Neuroscience PhD Dissertation Defense: Keivan Moradi
Apr 19, 2021, 12:00 - 3:00 PM
Virtual, via Zoom.
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DATA-DRIVEN MODELING OF HIPPOCAMPAL SYNAPTIC ELECTROPHYSIOLOGY
Keivan Moradi, M.D. and Ph.D.
George Mason University, 2021
Dissertation Director: Dr. Giorgio A. Ascoli
Abstract: Synapses are structures that mediate neuronal communication, and data-driven computer simulations of neural circuits afford more explanatory power when coupled with synaptic physiology data. My research indicates that more than twelve hundred peer-reviewed studies have investigated the synaptic signaling or neuronal architecture of the rodent hippocampal formation. However, to the best of my knowledge, no publicly available repository has been compiled to organize these synaptic recordings. The synaptic data are either the numerical values of the synaptic signal parameters (in text format) or the graphical representation of synaptic signal (in image format). Even after compiling such a repository, the application of the data or the comparison of synaptic properties reported in two different studies is limited, due to the great diversity of experimental settings. Specifically, synaptic signals can be acquired under eight different recording modalities, are quantified with more than ninety different measurement methods (“synaptometrics”), and are sensitive to detailed experimental conditions. Moreover, the identities of the presynaptic or postsynaptic neuronal types that are connected by recorded synapses (“mapping”) are uncertain in most cases.
I mined the synaptic electrophysiology data of the hippocampus and entorhinal cortex; cataloged the respective modalities, synaptometrics, and mappings for all the signals; corrected systematic voltage measurement errors; calculated the reversal potential of the synapses; digitized the signals or reconstructed them based on synaptometrics; and estimated analogous synaptic parameters using mathematical simulations. Then, in the first application of this kind ever, I normalized and completed the data using “TensorFlow,” a deep learning tool, to provide one constant to quantify amplitude, one constant to assess kinetics, and three constants for short-term plasticity of each of the connections. The result of my endeavors is that the synaptic properties of all 3120 potential connections in the hippocampal formation are now freely available online, in thirty-two different recording settings, via the public Hippocampome.org knowledge base. All the data are comparable in each of the settings since the mapping uncertainty is eliminated and the data are normalized with respect to covariates. The analysis of the normalized data enabled numerous novel scientific findings. For instance, synaptic amplitude is a predictor of synaptic kinetics and short-term plasticity; animal sex, recording method, and intracellular gluconate concentration are some of the most potent covariates of the synaptic amplitudes; and morphological features and biomarkers significantly influence synaptic properties.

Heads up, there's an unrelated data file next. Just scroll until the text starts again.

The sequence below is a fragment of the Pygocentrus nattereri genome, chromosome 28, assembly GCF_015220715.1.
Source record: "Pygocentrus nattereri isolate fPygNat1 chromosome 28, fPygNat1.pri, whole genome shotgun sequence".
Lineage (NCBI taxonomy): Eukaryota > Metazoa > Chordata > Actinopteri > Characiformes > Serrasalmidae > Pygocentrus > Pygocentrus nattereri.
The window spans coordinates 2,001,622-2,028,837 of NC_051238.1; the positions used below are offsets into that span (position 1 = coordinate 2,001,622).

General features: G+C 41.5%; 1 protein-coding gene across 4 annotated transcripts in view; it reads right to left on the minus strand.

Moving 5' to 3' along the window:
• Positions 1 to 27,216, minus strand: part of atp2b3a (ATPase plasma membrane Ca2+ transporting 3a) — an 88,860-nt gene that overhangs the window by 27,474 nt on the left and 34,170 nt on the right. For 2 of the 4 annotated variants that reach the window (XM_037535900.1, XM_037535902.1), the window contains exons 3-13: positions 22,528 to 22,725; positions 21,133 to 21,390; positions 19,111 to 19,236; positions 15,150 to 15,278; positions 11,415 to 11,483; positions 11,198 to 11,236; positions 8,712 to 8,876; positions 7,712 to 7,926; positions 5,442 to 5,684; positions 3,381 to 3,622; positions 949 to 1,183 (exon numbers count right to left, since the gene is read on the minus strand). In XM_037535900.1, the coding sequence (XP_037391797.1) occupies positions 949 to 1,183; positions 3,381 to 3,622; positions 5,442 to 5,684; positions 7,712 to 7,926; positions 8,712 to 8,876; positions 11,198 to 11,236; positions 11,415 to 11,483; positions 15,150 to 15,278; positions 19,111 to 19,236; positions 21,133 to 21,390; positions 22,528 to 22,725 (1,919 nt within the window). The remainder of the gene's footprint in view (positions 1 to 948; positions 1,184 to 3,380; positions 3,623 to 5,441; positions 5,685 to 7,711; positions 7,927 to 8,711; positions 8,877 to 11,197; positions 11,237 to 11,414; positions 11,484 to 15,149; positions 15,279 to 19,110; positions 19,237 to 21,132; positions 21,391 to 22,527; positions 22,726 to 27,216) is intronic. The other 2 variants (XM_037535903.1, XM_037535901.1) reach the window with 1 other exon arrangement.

Despite the “big data” resource generated in this work and interesting discoveries, I consider my main contributions to be a systematic method to organize and integrate synaptic physiology data and engineering all the tools required for this purpose. This provides a powerful and practical approach to systematically investigate the synaptic electrophysiology of other brain regions or species in the future.